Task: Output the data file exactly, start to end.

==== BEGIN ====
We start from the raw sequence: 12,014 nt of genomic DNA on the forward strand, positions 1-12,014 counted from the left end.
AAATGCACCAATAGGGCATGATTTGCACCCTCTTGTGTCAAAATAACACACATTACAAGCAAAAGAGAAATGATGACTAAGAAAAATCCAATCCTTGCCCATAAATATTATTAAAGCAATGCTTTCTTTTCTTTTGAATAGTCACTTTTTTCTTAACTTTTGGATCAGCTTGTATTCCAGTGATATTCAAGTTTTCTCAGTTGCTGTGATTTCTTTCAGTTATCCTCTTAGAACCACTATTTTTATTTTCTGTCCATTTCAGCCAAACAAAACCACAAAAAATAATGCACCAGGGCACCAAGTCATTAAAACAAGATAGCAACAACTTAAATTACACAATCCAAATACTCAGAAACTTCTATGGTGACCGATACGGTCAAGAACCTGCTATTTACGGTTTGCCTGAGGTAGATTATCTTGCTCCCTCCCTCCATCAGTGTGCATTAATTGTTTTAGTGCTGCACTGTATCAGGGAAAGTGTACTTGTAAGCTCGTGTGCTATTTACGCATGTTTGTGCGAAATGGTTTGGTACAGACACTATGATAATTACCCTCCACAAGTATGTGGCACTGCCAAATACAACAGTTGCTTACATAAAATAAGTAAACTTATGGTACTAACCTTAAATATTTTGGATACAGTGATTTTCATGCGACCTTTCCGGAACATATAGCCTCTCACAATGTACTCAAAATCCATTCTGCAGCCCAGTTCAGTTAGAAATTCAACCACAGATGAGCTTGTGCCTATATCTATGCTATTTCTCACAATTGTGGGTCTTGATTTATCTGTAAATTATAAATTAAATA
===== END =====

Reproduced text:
We start from the raw sequence: 12,014 nt of genomic DNA on the forward strand, positions 1-12,014 counted from the left end.
AAATGCACCAATAGGGCATGATTTGCACCCTCTTGTGTCAAAATAACACACATTACAAGCAAAAGAGAAATGATGACTAAGAAAAATCCAATCCTTGCCCATAAATATTATTAAAGCAATGCTTTCTTTTCTTTTGAATAGTCACTTTTTTCTTAACTTTTGGATCAGCTTGTATTCCAGTGATATTCAAGTTTTCTCAGTTGCTGTGATTTCTTTCAGTTATCCTCTTAGAACCACTATTTTTATTTTCTGTCCATTTCAGCCAAACAAAACCACAAAAAATAATGCACCAGGGCACCAAGTCATTAAAACAAGATAGCAACAACTTAAATTACACAATCCAAATACTCAGAAACTTCTATGGTGACCGATACGGTCAAGAACCTGCTATTTACGGTTTGCCTGAGGTAGATTATCTTGCTCCCTCCCTCCATCAGTGTGCATTAATTGTTTTAGTGCTGCACTGTATCAGGGAAAGTGTACTTGTAAGCTCGTGTGCTATTTACGCATGTTTGTGCGAAATGGTTTGGTACAGACACTATGATAATTACCCTCCACAAGTATGTGGCACTGCCAAATACAACAGTTGCTTACATAAAATAAGTAAACTTATGGTACTAACCTTAAATATTTTGGATACAGTGATTTTCATGCGACCTTTCCGGAACATATAGCCTCTCACAATGTACTCAAAATCCATTCTGCAGCCCAGTTCAGTTAGAAATTCAACCACAGATGAGCTTGTGCCTATATCTATGCTATTTCTCACAATTGTGGGTCTTGATTTATCTGTAAATTATAAATTAAATA